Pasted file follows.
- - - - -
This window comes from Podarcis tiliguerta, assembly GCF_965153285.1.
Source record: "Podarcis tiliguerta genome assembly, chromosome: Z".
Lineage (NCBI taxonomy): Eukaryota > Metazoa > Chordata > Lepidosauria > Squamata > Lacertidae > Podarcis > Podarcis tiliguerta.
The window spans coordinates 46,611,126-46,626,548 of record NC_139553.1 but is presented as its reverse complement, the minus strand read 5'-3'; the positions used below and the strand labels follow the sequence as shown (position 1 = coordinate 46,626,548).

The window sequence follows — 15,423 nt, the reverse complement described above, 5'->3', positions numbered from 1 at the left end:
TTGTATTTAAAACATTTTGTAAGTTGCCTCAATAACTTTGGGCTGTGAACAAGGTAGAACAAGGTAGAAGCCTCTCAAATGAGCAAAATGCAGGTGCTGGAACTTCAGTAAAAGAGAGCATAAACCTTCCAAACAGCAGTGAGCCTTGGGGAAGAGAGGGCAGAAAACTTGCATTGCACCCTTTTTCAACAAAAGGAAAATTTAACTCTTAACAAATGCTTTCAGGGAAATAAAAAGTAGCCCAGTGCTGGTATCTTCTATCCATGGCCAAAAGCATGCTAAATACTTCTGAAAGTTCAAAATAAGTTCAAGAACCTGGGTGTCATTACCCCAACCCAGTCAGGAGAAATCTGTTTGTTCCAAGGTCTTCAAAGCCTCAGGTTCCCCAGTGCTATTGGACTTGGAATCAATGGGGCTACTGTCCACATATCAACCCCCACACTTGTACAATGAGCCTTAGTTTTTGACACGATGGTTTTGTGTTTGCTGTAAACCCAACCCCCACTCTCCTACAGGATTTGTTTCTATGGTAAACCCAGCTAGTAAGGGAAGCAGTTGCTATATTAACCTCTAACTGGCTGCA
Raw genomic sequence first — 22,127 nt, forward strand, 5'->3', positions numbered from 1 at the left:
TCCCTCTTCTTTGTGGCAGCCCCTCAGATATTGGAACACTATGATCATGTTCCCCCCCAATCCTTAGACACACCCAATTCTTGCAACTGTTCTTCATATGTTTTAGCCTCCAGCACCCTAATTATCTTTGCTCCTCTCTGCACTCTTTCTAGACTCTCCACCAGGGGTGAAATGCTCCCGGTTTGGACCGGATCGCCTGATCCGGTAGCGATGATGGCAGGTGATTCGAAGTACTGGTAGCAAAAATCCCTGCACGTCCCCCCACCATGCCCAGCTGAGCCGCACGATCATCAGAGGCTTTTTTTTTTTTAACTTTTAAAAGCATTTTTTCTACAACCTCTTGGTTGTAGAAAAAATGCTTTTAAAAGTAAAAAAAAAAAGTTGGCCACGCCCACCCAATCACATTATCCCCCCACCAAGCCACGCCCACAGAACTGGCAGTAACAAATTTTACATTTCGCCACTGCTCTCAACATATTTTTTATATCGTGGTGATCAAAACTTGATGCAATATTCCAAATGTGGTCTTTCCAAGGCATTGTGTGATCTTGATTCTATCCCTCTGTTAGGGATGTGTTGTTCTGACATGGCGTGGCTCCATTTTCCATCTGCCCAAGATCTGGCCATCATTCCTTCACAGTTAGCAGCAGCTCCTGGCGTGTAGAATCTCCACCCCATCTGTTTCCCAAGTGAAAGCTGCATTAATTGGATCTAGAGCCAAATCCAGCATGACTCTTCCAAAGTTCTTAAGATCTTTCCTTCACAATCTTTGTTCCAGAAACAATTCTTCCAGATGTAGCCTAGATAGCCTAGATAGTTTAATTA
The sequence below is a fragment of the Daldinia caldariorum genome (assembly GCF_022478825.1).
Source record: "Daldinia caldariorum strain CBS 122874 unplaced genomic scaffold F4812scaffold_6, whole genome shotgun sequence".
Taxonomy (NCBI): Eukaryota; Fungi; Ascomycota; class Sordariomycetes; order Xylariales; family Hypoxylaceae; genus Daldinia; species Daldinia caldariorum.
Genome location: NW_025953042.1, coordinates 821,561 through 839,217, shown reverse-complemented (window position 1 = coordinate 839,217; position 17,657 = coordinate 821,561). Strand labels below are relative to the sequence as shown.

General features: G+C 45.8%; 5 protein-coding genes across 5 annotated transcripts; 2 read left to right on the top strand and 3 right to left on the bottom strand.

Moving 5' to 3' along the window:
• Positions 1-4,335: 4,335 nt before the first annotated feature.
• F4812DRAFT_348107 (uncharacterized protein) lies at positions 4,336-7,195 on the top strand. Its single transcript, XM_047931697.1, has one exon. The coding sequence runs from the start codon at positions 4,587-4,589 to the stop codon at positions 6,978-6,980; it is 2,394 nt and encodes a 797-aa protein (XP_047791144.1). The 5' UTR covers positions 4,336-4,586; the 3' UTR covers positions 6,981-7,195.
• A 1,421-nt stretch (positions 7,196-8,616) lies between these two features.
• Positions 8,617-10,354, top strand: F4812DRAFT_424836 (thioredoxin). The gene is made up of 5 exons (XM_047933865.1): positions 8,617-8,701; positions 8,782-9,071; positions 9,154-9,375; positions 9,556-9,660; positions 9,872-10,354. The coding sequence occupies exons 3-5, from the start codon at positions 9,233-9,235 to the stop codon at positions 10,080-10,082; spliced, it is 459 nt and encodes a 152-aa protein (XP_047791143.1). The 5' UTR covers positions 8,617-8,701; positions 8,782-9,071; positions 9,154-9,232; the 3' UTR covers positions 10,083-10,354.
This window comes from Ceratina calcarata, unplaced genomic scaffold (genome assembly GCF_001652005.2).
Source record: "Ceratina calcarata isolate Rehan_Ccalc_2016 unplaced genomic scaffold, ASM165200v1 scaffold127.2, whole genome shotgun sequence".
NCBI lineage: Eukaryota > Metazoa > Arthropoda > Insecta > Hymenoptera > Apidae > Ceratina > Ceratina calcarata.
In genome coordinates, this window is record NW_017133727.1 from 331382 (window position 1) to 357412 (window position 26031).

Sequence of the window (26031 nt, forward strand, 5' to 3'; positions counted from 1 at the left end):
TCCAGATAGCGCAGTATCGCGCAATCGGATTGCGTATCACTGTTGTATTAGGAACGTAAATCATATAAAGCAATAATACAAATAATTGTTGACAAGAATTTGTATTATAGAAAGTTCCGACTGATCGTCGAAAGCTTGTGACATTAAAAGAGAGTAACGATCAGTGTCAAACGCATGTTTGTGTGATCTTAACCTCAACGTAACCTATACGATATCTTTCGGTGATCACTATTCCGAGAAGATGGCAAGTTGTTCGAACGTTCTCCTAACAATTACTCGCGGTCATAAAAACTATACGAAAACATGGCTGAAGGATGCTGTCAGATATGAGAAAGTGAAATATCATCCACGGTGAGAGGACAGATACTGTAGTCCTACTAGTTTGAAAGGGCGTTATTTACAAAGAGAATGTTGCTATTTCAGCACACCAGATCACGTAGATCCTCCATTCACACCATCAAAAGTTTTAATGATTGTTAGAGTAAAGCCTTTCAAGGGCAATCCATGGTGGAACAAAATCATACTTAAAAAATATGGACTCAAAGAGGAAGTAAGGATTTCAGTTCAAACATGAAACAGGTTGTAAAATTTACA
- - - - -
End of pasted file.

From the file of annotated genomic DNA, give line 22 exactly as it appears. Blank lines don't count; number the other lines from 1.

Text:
In genome coordinates, this window is record NW_017133727.1 from 331382 (window position 1) to 357412 (window position 26031).